How best to improve student performance? A recent study of the various factors that we generally expect to be effective (such as teacher-pupil ratio, school culture and so on) concluded that actually, the thing that has the greatest impact on performance is the quality of the feedback we give on a student’s work.
Improving the quality of feedback is the most cost-effective strategy for lifting our students’ game, and the best use of teachers’ time.
Of course, we have long understood the importance of feedback, and we know that we should criticise lightly and lay on praise with a large trowel. But it turns out that there is more to feedback than meets the eye.
Criticism, delivered in the best way, can be a vital spur to new effort; praise delivered in certain ways can do more harm than good. So what is the current thinking on optimising feedback?
Where do we set our threshold of expectation, the expectation that colours the extent to which we see a performance as adequate or otherwise? In the context of exams, that threshold is set by parameters of the task in hand, coupled with set notions of the standards the educational system aspires for its pupils to achieve.
The focus is on whether an answer is/isn’t right, or whether an essay is/isn’t adequately researched or written. That approach is necessary in judging the outcome of education, and it is tempting to transpose to the classroom when we are preparing students for those exams. But it is far from optimal in a pedagogic context.
Feedback works best when used tactically, in relation to the individual student’s pedagogic needs. As Vygotsky pointed out, skills develop in stages. At any one time, there are aspects of the task that have been mastered so well that they are virtually automatic now.
We do not need feedback in these areas to drive our learning forward. Equally, there are aspects of the task which are so far beyond our current capabilities that (however essential to the task per se) we cannot learn from feedback pitched at that level, it goes straight over our heads.
In between these is what Vygotsky called “the zone of proximal development”: the area of skill just beyond our present capabilities and which represents the next layer of skill to be mastered, but which is not so far beyond present skill to be incomprehensible. Optimal feedback focuses tactically, aiming precisely at this zone of proximal development.
Of course, good teachers naturally aim, more or less, at the zone of proximal development. But often, what we identify as being in that zone is driven as much by general aspirations as to where students in a given class ought to be as by individual pedagogic needs.
A sharper focus on the individual delivers more effective feedback – though research also shows that this approach has its own hazards...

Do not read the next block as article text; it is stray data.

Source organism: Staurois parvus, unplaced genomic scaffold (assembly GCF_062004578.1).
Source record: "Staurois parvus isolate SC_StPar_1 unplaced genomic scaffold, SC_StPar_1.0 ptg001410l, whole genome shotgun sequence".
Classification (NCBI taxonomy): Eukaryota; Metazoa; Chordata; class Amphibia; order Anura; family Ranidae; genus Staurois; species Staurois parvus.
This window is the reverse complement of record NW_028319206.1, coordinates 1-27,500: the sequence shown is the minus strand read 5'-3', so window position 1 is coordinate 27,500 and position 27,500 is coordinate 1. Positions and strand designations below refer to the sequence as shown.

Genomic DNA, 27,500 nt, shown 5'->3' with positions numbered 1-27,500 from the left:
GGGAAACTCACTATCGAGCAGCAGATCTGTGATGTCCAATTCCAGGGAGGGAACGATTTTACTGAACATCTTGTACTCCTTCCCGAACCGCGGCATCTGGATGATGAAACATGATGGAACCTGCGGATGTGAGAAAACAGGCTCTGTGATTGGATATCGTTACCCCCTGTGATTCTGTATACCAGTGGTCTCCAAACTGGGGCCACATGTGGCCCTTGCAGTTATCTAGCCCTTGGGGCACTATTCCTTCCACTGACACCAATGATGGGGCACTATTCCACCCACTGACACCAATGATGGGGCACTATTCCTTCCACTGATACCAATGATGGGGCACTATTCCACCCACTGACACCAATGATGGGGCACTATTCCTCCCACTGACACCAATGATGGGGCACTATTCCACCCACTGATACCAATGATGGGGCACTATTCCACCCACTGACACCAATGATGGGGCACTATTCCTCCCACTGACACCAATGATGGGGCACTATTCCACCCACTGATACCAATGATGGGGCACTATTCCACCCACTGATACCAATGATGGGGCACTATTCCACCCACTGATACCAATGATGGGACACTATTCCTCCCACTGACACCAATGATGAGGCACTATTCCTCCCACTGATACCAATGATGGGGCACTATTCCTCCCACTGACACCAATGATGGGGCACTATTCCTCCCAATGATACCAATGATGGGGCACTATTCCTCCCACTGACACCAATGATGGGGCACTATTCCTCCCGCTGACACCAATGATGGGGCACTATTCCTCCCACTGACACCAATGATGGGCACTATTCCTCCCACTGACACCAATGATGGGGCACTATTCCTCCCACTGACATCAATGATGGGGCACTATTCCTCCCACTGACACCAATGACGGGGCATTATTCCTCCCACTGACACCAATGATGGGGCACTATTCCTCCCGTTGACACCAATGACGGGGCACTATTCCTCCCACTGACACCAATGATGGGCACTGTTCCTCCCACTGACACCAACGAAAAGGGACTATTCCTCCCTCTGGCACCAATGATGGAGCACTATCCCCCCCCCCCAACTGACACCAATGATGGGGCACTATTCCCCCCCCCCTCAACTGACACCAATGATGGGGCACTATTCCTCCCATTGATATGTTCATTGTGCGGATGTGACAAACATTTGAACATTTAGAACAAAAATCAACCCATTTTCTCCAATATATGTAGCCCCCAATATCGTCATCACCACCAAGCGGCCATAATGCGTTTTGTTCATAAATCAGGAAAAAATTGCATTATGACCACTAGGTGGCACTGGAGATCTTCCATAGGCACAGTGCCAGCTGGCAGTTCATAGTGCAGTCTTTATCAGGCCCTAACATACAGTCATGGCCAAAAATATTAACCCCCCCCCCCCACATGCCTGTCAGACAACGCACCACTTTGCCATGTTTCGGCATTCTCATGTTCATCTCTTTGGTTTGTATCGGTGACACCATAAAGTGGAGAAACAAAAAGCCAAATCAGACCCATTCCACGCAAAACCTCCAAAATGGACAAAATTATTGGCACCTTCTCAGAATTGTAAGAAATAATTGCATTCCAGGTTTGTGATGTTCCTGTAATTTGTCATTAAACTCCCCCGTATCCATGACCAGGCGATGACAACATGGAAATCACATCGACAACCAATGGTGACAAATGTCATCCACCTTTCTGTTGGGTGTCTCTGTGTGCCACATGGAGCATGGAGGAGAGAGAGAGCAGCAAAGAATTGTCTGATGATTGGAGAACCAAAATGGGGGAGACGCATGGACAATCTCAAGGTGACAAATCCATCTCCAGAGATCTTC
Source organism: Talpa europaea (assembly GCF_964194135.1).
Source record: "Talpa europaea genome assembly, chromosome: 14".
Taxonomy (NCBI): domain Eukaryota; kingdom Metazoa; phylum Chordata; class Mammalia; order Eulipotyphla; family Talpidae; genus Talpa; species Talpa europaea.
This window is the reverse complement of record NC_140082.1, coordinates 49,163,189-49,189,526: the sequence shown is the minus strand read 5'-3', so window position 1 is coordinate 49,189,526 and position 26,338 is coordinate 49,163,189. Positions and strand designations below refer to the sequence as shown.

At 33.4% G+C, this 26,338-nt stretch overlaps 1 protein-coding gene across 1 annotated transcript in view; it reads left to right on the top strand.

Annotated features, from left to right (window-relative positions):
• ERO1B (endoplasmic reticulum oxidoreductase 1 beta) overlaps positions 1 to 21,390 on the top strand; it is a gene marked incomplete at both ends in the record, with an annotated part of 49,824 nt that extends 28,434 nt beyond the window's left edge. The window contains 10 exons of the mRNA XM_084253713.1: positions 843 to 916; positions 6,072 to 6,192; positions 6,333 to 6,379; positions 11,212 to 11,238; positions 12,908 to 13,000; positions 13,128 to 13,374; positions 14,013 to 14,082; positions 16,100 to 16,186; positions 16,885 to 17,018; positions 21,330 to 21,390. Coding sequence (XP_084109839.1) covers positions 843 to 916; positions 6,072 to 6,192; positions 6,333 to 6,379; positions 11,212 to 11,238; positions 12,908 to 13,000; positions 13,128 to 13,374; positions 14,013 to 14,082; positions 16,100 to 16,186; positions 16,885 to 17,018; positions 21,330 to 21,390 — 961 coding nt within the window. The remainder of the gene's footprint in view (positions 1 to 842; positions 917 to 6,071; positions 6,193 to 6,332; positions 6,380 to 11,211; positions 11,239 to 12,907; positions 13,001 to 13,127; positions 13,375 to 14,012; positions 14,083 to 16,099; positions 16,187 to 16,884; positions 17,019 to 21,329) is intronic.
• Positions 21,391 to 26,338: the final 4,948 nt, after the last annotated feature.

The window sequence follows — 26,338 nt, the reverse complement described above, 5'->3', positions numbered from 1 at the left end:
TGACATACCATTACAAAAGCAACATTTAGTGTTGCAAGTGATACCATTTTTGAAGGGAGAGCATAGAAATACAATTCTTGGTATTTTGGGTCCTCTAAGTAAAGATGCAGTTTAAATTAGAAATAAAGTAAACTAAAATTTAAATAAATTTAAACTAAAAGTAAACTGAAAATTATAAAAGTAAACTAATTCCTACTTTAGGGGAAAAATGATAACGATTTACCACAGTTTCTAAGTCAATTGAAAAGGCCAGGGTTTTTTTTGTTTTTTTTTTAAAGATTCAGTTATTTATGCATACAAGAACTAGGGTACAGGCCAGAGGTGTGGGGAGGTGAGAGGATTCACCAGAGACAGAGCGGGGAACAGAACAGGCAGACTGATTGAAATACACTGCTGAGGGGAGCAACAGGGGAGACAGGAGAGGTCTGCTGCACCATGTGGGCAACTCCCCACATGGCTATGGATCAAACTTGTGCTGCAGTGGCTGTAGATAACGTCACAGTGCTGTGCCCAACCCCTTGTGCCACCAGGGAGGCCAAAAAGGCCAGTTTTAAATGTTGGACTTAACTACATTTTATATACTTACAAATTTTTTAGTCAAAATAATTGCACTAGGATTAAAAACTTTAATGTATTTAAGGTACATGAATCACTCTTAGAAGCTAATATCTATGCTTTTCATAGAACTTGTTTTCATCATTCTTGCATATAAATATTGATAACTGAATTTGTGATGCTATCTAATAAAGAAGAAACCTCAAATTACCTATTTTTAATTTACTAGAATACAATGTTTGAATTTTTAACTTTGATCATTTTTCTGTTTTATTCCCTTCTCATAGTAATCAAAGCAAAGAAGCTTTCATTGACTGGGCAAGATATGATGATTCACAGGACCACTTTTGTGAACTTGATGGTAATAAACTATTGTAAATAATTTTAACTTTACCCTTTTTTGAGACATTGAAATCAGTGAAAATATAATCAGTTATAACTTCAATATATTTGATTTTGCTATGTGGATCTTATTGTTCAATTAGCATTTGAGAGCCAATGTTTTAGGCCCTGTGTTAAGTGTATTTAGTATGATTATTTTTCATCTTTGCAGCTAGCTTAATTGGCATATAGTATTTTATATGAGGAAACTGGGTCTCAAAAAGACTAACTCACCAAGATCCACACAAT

Focus on individual needs, but not traits
Is intelligence a trait more or less fixed by our genes? What about mathematical or musical ability, or a flair for languages? Psychology once taught that all these abilities were fairly fixed and immutable traits, and many people still make those assumptions.
That perception often guides the feedback we give: in kindness, we go easy on those who seem not to have much ability for this or that (or anything); we even try to offer comfort, with comments such as “we can’t all be good at everything”. But research is showing that this way of tailoring feedback tactically to the individual is counter-productive.
Whether indirectly (by setting low standards for those we see as less able) or directly (by remarks suggesting, even obliquely and intending to help, that some people just don’t have certain abilities) feedback influenced by a teacher’s belief that the student lacks some underlying ability subtly conveys a disempowering and demotivating message, and depresses performance. How could I feel otherwise, if I take on board the message that I just don’t have the ability to do better?
And this is particularly unfortunate, since psychology would now not argue that the core skills are immutable! Almost every skill is in fact far more malleable than we once thought. Take general intelligence, for example: where once we thought we could test and pigeonhole IQs, we now know that it is quite normal for an individual’s IQ to vary over 20 or even 40 points. Certain circumstances (and expectations) can depress or elevate even this highly heritable trait. And if nothing is fixed, anything is possible.
Optimal feedback is tailored to the individual’s present pedagogic needs, but assumes – and conveys – no limitations on future possibilities.
Focus criticism on the detail
Received wisdom is that criticism is a necessary evil, to be kept to a minimum. But in fact, constructive criticism can be one of the more effective drivers of new development, a valuable source of information on how to build a better performance.